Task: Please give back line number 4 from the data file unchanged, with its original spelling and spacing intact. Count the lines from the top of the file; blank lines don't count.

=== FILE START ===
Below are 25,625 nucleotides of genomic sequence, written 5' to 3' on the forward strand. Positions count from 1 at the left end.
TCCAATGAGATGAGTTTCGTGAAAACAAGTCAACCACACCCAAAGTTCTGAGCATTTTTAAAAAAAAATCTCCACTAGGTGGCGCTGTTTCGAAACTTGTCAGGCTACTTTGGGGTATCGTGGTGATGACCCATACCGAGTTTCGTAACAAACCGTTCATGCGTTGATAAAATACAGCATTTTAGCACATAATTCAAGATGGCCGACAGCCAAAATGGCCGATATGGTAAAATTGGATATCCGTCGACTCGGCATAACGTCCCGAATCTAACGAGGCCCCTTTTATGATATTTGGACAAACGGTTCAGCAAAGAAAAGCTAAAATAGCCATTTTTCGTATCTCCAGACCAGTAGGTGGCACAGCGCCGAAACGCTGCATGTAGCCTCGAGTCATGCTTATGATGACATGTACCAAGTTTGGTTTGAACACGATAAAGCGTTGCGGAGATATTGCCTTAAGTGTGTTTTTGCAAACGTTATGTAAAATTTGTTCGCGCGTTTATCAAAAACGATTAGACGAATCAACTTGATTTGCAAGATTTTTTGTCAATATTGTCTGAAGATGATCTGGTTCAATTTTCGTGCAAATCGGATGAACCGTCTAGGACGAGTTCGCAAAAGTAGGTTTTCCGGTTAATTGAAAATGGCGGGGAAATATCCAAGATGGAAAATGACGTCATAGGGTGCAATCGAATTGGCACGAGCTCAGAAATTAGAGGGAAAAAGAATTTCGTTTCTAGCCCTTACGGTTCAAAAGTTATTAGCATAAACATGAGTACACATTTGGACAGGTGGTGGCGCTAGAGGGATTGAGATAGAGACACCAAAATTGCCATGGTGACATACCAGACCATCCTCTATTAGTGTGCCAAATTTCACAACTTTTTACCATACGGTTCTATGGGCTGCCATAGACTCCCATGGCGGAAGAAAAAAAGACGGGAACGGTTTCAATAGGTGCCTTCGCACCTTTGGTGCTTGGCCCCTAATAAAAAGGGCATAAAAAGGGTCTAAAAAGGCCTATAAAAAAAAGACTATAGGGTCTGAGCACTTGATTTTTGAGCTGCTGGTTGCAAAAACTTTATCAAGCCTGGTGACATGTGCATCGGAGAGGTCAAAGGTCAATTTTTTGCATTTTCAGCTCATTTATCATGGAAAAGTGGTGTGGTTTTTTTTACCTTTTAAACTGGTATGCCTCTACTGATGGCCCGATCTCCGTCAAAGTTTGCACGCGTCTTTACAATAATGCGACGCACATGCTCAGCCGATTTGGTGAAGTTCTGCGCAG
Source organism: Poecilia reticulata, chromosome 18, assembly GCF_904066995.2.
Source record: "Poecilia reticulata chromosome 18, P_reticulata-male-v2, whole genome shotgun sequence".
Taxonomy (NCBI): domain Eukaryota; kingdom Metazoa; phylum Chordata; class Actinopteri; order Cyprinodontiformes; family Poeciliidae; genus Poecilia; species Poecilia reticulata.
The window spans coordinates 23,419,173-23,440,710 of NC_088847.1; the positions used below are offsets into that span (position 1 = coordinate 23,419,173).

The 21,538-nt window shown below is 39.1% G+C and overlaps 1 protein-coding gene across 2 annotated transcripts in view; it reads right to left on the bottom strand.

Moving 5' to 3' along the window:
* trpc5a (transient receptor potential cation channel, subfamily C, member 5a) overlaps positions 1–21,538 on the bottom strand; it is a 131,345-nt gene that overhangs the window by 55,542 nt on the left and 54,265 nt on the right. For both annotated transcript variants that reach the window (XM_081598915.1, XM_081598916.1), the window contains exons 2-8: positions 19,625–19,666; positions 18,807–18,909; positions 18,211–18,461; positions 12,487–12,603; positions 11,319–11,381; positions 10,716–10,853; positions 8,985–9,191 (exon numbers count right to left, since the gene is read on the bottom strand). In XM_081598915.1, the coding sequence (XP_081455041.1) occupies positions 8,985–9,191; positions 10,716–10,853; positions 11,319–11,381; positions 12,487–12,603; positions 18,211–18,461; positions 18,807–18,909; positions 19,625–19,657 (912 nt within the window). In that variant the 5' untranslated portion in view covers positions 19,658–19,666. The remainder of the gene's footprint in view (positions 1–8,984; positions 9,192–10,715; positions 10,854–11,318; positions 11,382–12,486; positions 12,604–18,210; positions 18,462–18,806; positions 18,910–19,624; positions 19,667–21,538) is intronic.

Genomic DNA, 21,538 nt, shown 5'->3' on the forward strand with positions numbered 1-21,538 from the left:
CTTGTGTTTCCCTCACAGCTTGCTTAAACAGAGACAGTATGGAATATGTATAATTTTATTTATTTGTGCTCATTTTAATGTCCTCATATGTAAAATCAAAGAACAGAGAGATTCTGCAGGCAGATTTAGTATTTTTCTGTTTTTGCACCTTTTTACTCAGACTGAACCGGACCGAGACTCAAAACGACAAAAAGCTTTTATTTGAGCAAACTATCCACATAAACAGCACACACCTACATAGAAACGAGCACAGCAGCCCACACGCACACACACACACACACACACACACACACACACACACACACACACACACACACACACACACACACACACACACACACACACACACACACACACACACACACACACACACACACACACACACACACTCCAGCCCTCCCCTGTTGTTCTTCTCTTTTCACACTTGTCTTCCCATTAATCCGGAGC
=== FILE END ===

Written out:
Source record: "Poecilia reticulata chromosome 18, P_reticulata-male-v2, whole genome shotgun sequence".